Those at the super-soaraway Sun are, yet again, making outlandish claims that they’ve changed the world. This time, they’ve turned their sights on social media and ‘Britain’s most popular paper’ is claiming to be its pioneer with a new marketing strapline: “The Original Social Media”.
Last week, UK and Irish journalists were taken aback at events both inside and outside the Supreme Court in the Mauritian capital Port Louis at the trial of Avinash Treebhoowun, 30, and Sandip Moonea, 42, who are accused of the premeditated murder of Northern Irish honeymooner Michaela McAreavey.
Banter is a very odd thing. As an activity it provides a handy shelter for bigots to flex their anti PC brigade muscles and to prove to their friends that they fell out of the funny tree and hit every branch on the way down. What it is not alledgedly is subjective. Anyone who questions the banter status quo is immediately deemed humourless. I’ve seen it used to shield people from accusations of racism, homophobia, disablism and sexism and it’s the latter, which as a 45 year old woman, I’ve witnessed most.
Pronouncements on sexual inequality in the UK are normally met with an eye roll by my generation. As the babies born at the tail end of the Thatcher era in the late eighties and early nineties graduate university and begin to enter the real world, the fight for female social equality is all too often regarded as a fight that their mothers had already won. Inequality is seen as a relic of a past and those who continue to talk about it are merely causing trouble.
A YouGov survey commissioned by the End Violence Against Woman Coalition (EVAW) this week has found that four in 10 women report experiencing sexual harassment in public spaces over the last year. Some of you may have read that figure and been shocked. I was shocked, too – shocked that it was so low.
“Isolation is a dream killer,” so the saying goes. Many commentators assert that German Chancellor Angela Merkel’s unprecedented new isolation in Europe over eurobonds and growth measures could turn her dream of tightly controlled European fiscal discipline into a limp cadaver. Some go even further and say it could accelerate her own political garrotting.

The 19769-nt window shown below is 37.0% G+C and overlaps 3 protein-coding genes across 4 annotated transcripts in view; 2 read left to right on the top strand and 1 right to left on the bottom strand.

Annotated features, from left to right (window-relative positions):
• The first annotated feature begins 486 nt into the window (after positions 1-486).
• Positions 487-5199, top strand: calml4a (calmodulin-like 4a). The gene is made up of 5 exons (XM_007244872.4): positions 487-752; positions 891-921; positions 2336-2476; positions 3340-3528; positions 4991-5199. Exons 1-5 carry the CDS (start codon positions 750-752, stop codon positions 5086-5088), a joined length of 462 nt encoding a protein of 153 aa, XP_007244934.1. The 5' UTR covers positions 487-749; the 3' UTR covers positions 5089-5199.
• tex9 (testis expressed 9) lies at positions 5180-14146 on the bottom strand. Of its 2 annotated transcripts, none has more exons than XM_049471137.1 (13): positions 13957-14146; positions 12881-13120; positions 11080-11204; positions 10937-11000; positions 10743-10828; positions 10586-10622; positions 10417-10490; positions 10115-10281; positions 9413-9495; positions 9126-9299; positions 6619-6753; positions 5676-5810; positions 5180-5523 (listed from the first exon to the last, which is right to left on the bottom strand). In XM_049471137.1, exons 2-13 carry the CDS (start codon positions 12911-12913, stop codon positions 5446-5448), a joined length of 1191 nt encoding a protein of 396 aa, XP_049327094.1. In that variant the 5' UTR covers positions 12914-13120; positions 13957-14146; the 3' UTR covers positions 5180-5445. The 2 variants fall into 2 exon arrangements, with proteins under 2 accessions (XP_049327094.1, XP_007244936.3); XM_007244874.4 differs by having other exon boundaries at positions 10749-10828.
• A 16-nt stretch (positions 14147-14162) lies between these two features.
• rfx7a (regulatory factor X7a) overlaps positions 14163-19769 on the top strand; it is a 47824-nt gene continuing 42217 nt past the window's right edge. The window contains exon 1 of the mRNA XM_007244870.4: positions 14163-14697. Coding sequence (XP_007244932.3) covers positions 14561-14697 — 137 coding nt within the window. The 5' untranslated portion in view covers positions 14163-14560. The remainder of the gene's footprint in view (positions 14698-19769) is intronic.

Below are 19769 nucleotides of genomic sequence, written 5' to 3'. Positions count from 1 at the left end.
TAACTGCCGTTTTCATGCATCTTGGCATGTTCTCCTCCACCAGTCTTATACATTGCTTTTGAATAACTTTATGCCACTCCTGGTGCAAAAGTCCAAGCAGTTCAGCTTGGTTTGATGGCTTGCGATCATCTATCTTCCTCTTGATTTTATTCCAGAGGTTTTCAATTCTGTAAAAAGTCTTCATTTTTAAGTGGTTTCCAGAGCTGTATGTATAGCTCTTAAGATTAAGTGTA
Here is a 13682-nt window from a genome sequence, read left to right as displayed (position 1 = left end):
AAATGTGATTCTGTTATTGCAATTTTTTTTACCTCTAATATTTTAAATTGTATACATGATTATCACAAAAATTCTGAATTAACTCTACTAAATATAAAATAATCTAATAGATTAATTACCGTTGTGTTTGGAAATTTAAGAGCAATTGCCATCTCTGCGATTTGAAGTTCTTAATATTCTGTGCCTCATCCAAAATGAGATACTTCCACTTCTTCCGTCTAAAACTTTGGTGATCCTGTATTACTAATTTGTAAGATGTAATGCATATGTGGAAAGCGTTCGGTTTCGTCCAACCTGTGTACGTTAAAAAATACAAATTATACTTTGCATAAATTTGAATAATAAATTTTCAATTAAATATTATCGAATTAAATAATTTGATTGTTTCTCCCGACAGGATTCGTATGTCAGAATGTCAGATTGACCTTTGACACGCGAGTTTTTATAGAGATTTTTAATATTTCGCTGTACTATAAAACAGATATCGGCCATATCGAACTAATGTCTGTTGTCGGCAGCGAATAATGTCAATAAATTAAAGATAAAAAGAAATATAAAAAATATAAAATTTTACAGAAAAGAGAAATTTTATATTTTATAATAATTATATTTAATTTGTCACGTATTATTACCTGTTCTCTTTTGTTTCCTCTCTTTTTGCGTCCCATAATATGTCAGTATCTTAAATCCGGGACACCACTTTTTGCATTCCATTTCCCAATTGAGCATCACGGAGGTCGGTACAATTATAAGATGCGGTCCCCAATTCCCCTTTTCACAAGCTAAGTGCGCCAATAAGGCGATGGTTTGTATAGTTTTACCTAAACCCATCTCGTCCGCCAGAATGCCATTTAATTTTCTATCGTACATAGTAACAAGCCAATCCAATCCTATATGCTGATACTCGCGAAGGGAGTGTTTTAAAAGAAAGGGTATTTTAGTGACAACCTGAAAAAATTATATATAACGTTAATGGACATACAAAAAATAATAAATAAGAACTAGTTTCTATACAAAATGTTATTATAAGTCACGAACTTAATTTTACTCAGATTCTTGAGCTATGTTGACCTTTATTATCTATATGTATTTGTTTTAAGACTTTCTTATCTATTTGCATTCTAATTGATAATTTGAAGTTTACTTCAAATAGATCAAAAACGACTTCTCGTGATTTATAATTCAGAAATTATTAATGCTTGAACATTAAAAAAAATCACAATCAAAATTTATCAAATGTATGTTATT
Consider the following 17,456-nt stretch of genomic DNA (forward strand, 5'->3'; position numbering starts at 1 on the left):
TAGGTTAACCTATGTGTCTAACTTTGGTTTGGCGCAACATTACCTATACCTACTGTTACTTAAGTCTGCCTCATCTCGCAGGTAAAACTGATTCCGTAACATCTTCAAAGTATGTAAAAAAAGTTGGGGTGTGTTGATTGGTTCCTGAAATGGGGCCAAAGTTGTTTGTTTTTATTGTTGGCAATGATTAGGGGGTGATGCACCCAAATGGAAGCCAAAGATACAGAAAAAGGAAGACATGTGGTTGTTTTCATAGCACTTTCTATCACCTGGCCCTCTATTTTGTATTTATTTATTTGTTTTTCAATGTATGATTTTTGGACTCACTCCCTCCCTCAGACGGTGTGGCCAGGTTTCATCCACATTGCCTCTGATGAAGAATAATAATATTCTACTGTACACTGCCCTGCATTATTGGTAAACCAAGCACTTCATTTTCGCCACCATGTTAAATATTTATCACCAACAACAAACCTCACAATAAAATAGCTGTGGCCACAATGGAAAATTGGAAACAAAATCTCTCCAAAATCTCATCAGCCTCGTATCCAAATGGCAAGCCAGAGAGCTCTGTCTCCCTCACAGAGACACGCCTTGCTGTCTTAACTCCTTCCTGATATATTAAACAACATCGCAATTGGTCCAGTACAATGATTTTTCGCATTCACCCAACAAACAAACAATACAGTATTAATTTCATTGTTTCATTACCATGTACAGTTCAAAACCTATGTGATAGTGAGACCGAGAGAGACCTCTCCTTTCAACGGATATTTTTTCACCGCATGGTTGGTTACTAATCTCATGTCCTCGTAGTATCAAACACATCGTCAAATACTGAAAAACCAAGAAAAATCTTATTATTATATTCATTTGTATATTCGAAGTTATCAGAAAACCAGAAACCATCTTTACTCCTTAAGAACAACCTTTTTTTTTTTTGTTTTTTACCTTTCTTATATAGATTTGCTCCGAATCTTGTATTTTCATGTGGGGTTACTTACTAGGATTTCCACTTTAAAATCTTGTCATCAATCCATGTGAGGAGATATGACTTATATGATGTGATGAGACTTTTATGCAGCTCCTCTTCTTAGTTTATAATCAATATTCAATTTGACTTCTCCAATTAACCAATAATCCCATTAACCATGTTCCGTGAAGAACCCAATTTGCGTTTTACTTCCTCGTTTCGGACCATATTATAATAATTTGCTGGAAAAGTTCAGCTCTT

The corruption and hypocrisy which has come to characterise politics and politicians, and in particular the police highlights the widening chasm between the political class and the electorate.
The expenses scandal, the Leveson Inquiry, and now the revelation that the anti corruption unit of the Met is being investigated for-wait for it- corruption, all reinforce this [...]
The University of Michigan law school and Northwestern University have just compiled a database of over 2,000 United States prisoners exonerated between 1999 and the present day. One of the study’s findings was that death row inmates were exonerated nine times more frequently that others convicted of murder, raising the possibility that many innocent people have been sent to their deaths by the American justice system.
Today Tahrir Square is not the scene of demonstrations against the military. Instead, it is a centre for political campaigning for the 50 newly-formed political parties, divided mostly between Muslim and secular ideologies. This is Egypt’s first free Presidential election – Hosni Mubarak had formed the euphemistically named National Democratic Party, which made a charade of elections and planned to have Mubarak’s son succeed him.
Today’s migration statistics will make worrying reading for Theresa May and Damian Green. Net migration to the UK remains stubbornly high at around 250,000 a year, leaving the government no closer to meeting its much-vaunted target of reducing net migration to less than 100,000 a year.
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